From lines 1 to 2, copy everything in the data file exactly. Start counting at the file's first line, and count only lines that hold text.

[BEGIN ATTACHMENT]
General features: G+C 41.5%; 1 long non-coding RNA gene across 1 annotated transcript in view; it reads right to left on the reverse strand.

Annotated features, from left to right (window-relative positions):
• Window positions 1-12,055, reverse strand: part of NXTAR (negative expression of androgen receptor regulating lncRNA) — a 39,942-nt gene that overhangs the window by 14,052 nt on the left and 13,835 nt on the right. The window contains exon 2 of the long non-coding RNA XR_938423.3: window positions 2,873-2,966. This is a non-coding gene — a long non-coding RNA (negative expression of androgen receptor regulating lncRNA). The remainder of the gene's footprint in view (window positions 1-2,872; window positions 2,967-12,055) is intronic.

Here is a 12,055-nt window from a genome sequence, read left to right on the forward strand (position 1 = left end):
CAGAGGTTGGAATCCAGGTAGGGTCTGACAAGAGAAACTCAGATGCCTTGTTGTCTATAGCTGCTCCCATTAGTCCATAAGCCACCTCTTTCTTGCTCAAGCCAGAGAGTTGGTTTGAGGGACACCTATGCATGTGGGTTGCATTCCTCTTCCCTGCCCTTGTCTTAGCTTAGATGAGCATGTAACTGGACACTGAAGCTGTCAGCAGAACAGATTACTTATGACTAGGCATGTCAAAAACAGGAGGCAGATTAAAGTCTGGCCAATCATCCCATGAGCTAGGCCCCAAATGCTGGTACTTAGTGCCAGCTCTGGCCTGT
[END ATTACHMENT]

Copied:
General features: G+C 41.5%; 1 long non-coding RNA gene across 1 annotated transcript in view; it reads right to left on the reverse strand.

Annotated features, from left to right (window-relative positions):